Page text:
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CSCE 580 Artificial Intelligence Ch.12 [P]: Individuals and Relations DatalogPowerPoint Presentation

CSCE 580 Artificial Intelligence Ch.12 [P]: Individuals and Relations Datalog

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Acknowledgment

- The slides are based on [AIMA] and other sources, including other fine textbooks
- David Poole, Alan Mackworth, and Randy Goebel. Computational Intelligence: A Logical Approach. Oxford, 1998
- A second edition (by Poole and Mackworth) is under development. Dr. Poole allowed us to use a draft of it in this course

- Ivan Bratko. Prolog Programming for Artificial Intelligence, Third Edition. Addison-Wesley, 2001
- The fourth edition is under development

- George F. Luger. Artificial Intelligence: Structures and Strategies for Complex Problem Solving, Sixth Edition. Addison-Welsey, 2009

Databases and Recursion

- Datalog is a subset of Prolog that can be used to define relational algebra
- Datalog is more powerful than relational algebra:
- It has variables
- It allows recursive definitions of relations
- Therefore, e.g., datalog allows the definition of the transitive closure of a relation.

- Datalog has no function symbols: it is a subset of definite clause logic.

Relational DB Operations

- A relational db is a kb of ground facts
- datalog rules can define relational algebra database operations
- The examples refer to the database in course.pl

Selection

- Selection:
- cs_course(X) <- department(X, comp_science).
- math_course(X) <- department(X, math).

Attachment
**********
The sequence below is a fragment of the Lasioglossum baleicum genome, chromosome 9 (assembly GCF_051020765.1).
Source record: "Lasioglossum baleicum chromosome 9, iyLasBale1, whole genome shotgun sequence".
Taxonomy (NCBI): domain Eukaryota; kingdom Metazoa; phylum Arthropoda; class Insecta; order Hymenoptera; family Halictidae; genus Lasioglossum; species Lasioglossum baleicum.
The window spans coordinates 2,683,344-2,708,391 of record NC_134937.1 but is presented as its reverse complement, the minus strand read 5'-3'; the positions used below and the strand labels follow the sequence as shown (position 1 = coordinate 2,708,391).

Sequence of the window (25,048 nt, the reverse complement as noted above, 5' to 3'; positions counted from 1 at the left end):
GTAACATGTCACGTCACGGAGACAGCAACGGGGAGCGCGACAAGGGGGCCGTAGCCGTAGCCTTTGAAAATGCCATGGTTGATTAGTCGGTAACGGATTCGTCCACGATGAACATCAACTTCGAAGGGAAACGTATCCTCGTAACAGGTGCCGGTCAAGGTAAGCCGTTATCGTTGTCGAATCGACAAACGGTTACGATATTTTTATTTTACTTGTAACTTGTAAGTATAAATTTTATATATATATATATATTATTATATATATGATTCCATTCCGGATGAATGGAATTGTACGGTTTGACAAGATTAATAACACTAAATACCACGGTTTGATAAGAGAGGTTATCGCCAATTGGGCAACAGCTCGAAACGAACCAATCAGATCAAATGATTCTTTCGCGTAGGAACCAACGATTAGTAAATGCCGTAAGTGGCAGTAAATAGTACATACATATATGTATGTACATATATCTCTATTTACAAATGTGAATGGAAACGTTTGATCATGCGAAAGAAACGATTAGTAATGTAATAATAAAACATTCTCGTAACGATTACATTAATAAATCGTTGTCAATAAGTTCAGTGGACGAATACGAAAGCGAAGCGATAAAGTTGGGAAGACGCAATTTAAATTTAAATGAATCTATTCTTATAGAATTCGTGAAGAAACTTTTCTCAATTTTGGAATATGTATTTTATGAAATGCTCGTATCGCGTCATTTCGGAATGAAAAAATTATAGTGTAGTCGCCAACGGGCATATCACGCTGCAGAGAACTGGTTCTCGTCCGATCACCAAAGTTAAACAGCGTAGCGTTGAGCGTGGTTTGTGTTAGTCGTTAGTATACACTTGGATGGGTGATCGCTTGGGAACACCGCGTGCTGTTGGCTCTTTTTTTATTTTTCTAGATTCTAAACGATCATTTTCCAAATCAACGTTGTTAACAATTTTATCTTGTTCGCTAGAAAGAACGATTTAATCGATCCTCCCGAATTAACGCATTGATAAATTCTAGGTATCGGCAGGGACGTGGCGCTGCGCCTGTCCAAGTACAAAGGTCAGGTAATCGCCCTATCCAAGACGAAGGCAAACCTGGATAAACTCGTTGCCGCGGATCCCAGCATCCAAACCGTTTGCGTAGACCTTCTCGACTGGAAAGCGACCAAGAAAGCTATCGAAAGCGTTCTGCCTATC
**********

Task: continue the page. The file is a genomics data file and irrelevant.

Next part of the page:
Union

- Union: multiple rules with the same head
- cs_or_math_course(X) <- cs_course(X).
- cs_or_math_course(X) <- math_course(X).

- In the example, the cs_or_math_course relation is the union of the two relations defined by the rules above.

Join

- Join: the join is on the shared variables, e.g.:
- ?enrolled(S,C) & department(C,D).
- One must find instances of the relations such that the values assigned to the same variables unify
- in a DB, unification simply means that the same variables have the same value!

Projection

- When there are variables in the body of a clause that don’t appear in the head, you say that the relation is projected onto the variables in the head, e.g.:
- in_dept(S,D) <- enrolled(S,C) & department(C,D).

- In the example, the relation in_dept is the projection of the join of the enrolled and department relations.

Databases and Recursion

- Datalog can be used to define relational algebra
- Datalog is more powerful than relational algebra:
- It has variables
- It allows recursive definitions of relations
- Therefore, e.g., datalog allows the definition of the transitive closure of a relation.

- Datalog has no function symbols: it is a subset of definite clause logic.

Relational DB Operations

- A relational db is a kb of ground facts
- datalog rules can define relational algebra database operations
- The examples refer to the database in course.pl

Selection

- Selection:
- cs_course(X) <- department(X, comp_science).
- math_course(X) <- department(X, math).

Union

- Union: multiple rules with the same head
- cs_or_math_course(X) <- cs_course(X).
- cs_or_math_course(X) <- math_course(X).

- In the example, the cs_or_math_course relation is the union of the two relations defined by the rules above.

Join

- Join: the join is on the shared variables, e.g.:
- ?enrolled(S,C) & department(C,D).
- One must find instances of the relations such that the values assigned to the same variables unify